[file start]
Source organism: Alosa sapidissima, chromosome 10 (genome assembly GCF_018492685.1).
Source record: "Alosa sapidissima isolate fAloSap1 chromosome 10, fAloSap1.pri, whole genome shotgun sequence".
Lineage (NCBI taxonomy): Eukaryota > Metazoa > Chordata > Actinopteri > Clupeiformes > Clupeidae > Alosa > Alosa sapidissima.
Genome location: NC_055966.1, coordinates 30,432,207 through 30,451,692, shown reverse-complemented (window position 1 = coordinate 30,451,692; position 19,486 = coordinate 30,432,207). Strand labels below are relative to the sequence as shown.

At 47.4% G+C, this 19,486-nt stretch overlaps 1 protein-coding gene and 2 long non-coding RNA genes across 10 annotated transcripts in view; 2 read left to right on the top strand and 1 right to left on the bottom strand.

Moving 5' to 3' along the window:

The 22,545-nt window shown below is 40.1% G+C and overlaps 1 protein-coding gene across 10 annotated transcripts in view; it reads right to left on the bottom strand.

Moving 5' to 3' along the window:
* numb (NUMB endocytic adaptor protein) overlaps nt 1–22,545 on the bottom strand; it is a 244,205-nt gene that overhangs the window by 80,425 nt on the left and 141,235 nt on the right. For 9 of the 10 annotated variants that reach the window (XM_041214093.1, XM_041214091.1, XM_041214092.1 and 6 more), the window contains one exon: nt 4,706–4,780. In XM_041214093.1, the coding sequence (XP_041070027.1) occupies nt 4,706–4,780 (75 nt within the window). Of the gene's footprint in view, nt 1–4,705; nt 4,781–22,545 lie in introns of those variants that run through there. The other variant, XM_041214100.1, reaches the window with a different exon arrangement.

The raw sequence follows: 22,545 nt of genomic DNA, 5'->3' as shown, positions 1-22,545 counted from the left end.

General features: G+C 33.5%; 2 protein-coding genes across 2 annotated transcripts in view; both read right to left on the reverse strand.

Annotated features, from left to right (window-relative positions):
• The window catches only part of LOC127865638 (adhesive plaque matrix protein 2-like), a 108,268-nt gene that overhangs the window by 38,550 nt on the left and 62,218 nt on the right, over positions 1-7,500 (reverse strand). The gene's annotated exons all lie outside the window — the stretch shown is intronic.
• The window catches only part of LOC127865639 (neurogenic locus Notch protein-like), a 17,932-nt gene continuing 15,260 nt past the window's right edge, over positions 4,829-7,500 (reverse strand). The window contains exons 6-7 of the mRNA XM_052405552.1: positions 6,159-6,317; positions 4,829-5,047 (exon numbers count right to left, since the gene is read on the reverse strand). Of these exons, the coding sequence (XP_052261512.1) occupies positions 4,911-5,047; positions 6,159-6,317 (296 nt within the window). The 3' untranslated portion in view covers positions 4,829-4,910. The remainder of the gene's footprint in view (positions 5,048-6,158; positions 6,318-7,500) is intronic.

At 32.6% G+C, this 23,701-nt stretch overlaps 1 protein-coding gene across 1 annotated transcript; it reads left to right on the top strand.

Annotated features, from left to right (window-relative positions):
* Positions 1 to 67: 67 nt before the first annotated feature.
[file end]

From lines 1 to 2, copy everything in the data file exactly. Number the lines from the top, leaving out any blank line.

Source organism: Alosa sapidissima, chromosome 10 (genome assembly GCF_018492685.1).
Source record: "Alosa sapidissima isolate fAloSap1 chromosome 10, fAloSap1.pri, whole genome shotgun sequence".